459 Tasting Notes
Brewed this one up this morning western style.
I smelled the dry leaves from the bag and they smelled really good & fresh but for the life of me I can’t seem to put into words how it smelled. Maybe a deep mossy green?
It’s got a slight sweetness with a dry finish. There’s a slight astringency which I don’t mind. I mostly prefer the smooth greens with no astringency but once in awhile it’s nice to have something different. In spite of how it smelled dry I didn’t get much of the dark green mossy taste to it.
Overall , there was nothing about this tea that stood out as amazing but it was still a good green tea.
Flavors: Astringent, Sweet
This tea had disappeared in the back of my tea cupboard. I had noticed it on my excel report so found it and pulled it out. Yes, this tea is still as good as when I first reviewed it. The only white tea I get chocolate notes from. It had me checking out The Finest Brew website just to see if this tea is still there. Sadly , no. And double sad, it looks like they had a sale and sold out of almost everthing. I didn’t even know about the sale. I signed up for their newletter so I can keep up to date for my favourite teas.
This tea was from the monthly White2tea club that Christina and I are sharing. They put some fresh Dahongpao in to try before and after having this one. It was for learning purposes only so I am leaving my review of both with this one.
The fresh dahongpao was really sharp and strong of roast. I couldn’t pick out too much about the actual tea because the roast was just so strong. I can see why this tea is normally not sold so fresh. The wet leaves had a strong aroma of roast too.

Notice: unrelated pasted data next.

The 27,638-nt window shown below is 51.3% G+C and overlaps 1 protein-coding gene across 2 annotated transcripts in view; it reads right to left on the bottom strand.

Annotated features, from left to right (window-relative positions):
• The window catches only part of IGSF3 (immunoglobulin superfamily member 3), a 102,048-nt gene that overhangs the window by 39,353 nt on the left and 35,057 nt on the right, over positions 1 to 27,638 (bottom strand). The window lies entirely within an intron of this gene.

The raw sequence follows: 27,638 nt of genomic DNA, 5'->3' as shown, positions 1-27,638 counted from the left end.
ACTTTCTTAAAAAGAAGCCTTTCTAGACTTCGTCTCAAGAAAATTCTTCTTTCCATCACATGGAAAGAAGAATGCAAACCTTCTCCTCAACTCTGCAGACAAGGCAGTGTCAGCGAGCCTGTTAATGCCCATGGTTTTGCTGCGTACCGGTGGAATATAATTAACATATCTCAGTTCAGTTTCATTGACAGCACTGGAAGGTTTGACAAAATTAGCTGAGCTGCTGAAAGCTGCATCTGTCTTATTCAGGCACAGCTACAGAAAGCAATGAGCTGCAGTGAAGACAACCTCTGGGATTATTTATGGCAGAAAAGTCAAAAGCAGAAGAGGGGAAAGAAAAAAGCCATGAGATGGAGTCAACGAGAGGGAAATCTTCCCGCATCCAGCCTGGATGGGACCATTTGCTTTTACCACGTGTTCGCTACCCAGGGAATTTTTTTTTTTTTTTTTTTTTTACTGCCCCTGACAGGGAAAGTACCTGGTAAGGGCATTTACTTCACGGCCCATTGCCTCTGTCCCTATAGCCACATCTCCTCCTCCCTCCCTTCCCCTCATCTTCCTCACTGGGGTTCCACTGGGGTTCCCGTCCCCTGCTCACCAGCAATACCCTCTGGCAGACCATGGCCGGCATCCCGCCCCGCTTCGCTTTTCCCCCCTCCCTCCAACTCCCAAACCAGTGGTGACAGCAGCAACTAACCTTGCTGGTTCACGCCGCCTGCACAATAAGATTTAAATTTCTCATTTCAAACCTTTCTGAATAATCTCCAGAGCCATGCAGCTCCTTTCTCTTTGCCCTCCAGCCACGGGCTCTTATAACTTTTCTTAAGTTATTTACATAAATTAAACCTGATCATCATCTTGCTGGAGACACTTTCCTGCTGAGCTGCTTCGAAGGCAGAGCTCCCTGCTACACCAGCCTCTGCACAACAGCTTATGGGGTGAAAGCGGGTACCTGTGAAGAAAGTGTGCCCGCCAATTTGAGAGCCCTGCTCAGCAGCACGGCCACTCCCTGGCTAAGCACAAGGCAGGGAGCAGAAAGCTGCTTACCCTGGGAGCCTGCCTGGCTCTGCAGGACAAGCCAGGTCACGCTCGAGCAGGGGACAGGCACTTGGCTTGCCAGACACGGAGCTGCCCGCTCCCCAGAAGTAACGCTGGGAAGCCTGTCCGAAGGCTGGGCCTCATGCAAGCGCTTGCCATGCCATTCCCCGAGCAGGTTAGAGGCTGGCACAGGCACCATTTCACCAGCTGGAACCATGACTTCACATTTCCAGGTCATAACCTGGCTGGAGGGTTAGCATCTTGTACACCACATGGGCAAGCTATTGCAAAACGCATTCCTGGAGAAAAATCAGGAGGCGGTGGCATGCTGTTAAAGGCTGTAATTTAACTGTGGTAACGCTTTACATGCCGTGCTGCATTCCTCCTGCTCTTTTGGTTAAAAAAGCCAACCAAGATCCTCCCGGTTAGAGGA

The aged dahongpao has really mellowed. There’s the roast, still there but not in your face so much. it still has a good strong roast but it is smoother. I had a few infusions of this trying to figure out why some people love this. I just couldn’t pick up other notes even though the roast had mellowed. I don’t know how to rate this tea. It just isn’t my own personal preference; but I enjoyed trying it out, and comparing the fresh with the aged.
This tea is from the White2Tea club that I’m sharing with Christina. I think this is my favourite out the the package.
I brewed gong fu and could really smell the floral notes before tasting. There was a mild roast and a good strong floral note. There’s a bit of buttery flavor underneath the light roast.
I loved it from the first sip!
Flavors: Butter, Floral, Roasted
I’ve had this tea for awhile and have enjoyed it , but never left a review. Had it stored in the fridge and it seems to have kept it fresh.
It tastes great. A sweet grassy sencha. A little bit fruity. It’s a deep green colour like gyokuro but lighter than gyokuro. It’s also organic-grown without pesticides. A big plus in my book. If I order from Yunomi in the future I would put this one on the order.
I wasn’t looking forward to this tea. I haven’t had that much success with Dan Cong’s lately. Most times I just don’t get any notes and wonder what it’s all about. Tried a bit of the tricky brewing the past but never came up with anything like it’s supposed to be.
So I just brewed this Western Style – 2 min at 90C. I am loving it.
It’s so sweet with a bit of roast coming through. Finishes off with floral and fruity notes. Soooooo good!
Flavors: Floral, Fruity, Roasted, Sweet
This tea is not smoky. It is very similar to Yunnan Sourcing’s Zheng Shan Xiao Zhong of Wu Yi Fujian Black tea. I think this one is the better of the two (at least comparing the 2015 from YS). It’s sweet and malty with chocolate notes.
When I was looking on Ebay for this type of tea it’s very confusing whether it’s this type of lapsang souchong or the smoky one. I like both but prefer this one. I just wonder why it’s called lapsang souchong when I thought the name “Lapsang Souchong” meant smoky?
Flavors: Chocolate, Malt, Sweet